Following its week of announcements, having already awarded prizes for medicine, physics, chemistry and literature, the Nobel committee today announced the Nobel Prize for Peace, awarding it to the European Union.
Though the EU itself may currently be in crisis, with much of the eurozone plunged into crippling debt and recession and member states embroiled in a deadlock, the Nobel committee felt that the EU’s 60-year history reflected a true and concerted effort to bring about reconciliation and peace within continental Europe following the horrific events of World War II. In a statement issued by the Nobel committee, the EU was described as contributing “to the advancement of peace and reconciliation, democracy and human rights in Europe,” continuing that even though “the EU is currently undergoing grave economic difficulties and considerable social unrest,” the union has nonetheless played a “stabilizing part” to “transform most of Europe from a continent of war to a continent of peace.” The committee added, “The work of the EU represents ‘fraternity between nations,’ and amounts to a form of the ‘peace congresses’ to which Alfred Nobel refers as criteria for the Peace Prize in his 1895 will.”
Formed shortly after World War II, the European Union was founded for the express reason of reconciling warring European countries, such as Germany and France. Successful in its mission, the EU gradually grew from a handful of member states to its present contingent of 27. Announcing the award, Nobel committee president Thorbjoern Jagland praised the EU for its work highlighting the addition of such member states as Spain, Portugal and Greece in the 1970s after their respective authoritarian regimes had collapsed, as well as mentioning the EU’s reconciliation efforts during and after the Balkan conflict of the ’90s.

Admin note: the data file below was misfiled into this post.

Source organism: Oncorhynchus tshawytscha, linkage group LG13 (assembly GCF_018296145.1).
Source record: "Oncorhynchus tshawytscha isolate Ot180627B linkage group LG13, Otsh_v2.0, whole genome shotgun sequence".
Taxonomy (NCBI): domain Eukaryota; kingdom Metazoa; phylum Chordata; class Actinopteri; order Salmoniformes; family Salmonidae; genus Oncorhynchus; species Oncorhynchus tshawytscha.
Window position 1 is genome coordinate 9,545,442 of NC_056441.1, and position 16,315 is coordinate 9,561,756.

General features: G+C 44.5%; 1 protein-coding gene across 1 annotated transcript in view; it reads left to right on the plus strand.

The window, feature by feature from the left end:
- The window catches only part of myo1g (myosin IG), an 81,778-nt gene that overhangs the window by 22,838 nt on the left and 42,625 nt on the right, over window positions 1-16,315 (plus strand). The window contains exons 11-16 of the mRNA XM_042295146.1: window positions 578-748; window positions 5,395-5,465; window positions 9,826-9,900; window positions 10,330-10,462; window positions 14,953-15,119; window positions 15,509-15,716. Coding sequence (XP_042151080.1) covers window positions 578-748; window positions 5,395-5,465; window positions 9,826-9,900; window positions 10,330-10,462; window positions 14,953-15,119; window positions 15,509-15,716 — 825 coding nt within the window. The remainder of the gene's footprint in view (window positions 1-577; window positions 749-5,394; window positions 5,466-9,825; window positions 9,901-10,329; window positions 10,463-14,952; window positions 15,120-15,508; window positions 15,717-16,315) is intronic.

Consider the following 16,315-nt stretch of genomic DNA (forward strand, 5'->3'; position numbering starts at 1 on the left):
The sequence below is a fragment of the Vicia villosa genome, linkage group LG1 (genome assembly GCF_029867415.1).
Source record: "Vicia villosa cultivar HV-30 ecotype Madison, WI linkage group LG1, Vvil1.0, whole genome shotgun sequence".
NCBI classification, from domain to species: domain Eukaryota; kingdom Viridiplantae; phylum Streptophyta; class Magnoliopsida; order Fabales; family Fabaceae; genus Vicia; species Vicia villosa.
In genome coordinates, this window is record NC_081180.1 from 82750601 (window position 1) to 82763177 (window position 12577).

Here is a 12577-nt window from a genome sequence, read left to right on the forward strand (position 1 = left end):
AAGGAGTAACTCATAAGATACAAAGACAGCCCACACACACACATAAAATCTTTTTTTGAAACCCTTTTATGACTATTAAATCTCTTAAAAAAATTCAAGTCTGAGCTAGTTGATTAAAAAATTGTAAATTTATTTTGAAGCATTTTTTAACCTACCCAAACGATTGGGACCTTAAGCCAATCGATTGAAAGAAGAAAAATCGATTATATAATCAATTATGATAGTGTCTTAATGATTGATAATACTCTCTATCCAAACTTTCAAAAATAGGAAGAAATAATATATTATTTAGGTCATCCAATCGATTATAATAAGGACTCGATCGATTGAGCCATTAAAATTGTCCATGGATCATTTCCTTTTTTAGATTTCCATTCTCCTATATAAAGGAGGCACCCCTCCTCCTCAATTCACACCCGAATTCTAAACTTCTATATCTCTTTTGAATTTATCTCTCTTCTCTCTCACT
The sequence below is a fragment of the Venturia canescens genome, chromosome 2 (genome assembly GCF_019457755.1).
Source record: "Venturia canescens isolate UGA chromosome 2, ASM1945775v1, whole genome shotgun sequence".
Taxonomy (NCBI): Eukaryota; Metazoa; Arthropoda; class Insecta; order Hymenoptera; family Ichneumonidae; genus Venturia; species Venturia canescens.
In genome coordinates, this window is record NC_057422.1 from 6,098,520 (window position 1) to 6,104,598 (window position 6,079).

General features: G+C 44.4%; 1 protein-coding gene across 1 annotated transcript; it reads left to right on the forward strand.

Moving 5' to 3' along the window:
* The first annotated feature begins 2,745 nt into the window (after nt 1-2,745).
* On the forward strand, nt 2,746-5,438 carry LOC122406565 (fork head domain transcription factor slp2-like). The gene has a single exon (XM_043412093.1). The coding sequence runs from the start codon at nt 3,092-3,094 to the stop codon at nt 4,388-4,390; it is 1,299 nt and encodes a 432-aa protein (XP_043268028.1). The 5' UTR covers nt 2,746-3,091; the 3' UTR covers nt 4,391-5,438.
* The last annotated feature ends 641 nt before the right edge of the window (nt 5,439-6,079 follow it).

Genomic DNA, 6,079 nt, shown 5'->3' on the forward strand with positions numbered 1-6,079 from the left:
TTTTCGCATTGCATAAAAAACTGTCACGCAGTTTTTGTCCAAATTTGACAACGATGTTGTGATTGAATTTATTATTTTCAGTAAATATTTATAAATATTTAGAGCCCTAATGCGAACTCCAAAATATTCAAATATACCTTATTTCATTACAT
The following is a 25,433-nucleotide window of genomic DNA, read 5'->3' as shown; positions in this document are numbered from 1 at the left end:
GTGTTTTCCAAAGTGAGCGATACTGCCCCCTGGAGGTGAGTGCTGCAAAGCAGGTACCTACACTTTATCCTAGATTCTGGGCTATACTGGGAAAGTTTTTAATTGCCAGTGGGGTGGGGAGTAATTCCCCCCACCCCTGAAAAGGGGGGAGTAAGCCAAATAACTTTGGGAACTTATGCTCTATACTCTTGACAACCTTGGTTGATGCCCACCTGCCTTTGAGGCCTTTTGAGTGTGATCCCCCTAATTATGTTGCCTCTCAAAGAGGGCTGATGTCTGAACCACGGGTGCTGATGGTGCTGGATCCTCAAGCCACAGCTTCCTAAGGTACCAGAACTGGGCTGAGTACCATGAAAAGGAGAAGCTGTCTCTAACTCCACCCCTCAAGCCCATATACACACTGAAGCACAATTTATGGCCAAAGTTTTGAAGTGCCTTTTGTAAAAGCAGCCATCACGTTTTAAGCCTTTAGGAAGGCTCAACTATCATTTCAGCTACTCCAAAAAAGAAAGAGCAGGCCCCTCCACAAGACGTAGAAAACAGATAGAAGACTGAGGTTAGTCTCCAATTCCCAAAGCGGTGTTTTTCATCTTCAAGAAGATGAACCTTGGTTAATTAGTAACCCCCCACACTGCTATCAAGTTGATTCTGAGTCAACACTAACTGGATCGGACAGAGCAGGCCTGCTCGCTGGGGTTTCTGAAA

Reacting to the news, EU Commission President Jose Manuel Barroso said that it was indeed a “great honor” for the organization, while European Council President Herman Van Rompuy said that it was fitting for an organization that was "the biggest peacemaker in history."
But the award did not come without its fair share of derision or indeed bad press, as even during the prize announcement Jagland alluded to the present eurozone crisis, and Dutch politician saying, "A Nobel prize for the EU at a time Brussels and all of Europe is collapsing in misery. What next? An Oscar for Van Rompuy?”
This is the second time in Nobel history that an organization has been awarded the Peace Prize, with Medicine Sans Frontier being awarded back in 1999.